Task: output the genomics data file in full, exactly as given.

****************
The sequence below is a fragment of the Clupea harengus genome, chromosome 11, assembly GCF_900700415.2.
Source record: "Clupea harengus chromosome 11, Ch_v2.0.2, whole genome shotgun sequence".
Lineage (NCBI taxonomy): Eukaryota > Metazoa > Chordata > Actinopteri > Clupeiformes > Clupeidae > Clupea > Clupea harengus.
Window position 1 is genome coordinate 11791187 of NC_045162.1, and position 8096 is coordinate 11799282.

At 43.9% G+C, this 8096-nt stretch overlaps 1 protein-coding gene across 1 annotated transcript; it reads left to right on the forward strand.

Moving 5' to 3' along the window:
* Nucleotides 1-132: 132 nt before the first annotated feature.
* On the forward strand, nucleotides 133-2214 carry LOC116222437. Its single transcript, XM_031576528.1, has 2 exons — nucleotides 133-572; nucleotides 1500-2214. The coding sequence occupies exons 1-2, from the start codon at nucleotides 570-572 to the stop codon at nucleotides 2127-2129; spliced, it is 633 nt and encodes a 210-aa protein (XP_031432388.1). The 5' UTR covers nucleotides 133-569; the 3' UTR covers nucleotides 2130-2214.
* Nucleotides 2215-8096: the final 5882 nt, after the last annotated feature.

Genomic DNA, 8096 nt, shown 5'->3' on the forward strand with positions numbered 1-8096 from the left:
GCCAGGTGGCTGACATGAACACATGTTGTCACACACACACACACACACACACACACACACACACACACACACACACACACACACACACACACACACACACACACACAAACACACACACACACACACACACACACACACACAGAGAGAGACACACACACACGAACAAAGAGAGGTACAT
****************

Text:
The sequence below is a fragment of the Clupea harengus genome, chromosome 11, assembly GCF_900700415.2.
Source record: "Clupea harengus chromosome 11, Ch_v2.0.2, whole genome shotgun sequence".
Lineage (NCBI taxonomy): Eukaryota > Metazoa > Chordata > Actinopteri > Clupeiformes > Clupeidae > Clupea > Clupea harengus.
Window position 1 is genome coordinate 11791187 of NC_045162.1, and position 8096 is coordinate 11799282.

At 43.9% G+C, this 8096-nt stretch overlaps 1 protein-coding gene across 1 annotated transcript; it reads left to right on the forward strand.

Moving 5' to 3' along the window:
* Nucleotides 1-132: 132 nt before the first annotated feature.
* On the forward strand, nucleotides 133-2214 carry LOC116222437. Its single transcript, XM_031576528.1, has 2 exons — nucleotides 133-572; nucleotides 1500-2214. The coding sequence occupies exons 1-2, from the start codon at nucleotides 570-572 to the stop codon at nucleotides 2127-2129; spliced, it is 633 nt and encodes a 210-aa protein (XP_031432388.1). The 5' UTR covers nucleotides 133-569; the 3' UTR covers nucleotides 2130-2214.
* Nucleotides 2215-8096: the final 5882 nt, after the last annotated feature.

Genomic DNA, 8096 nt, shown 5'->3' on the forward strand with positions numbered 1-8096 from the left:
GCCAGGTGGCTGACATGAACACATGTTGTCACACACACACACACACACACACACACACACACACACACACACACACACACACACACACACACACACACACACACACAAACACACACACACACACACACACACACACACACAGAGAGAGACACACACACACGAACAAAGAGAGGTACAT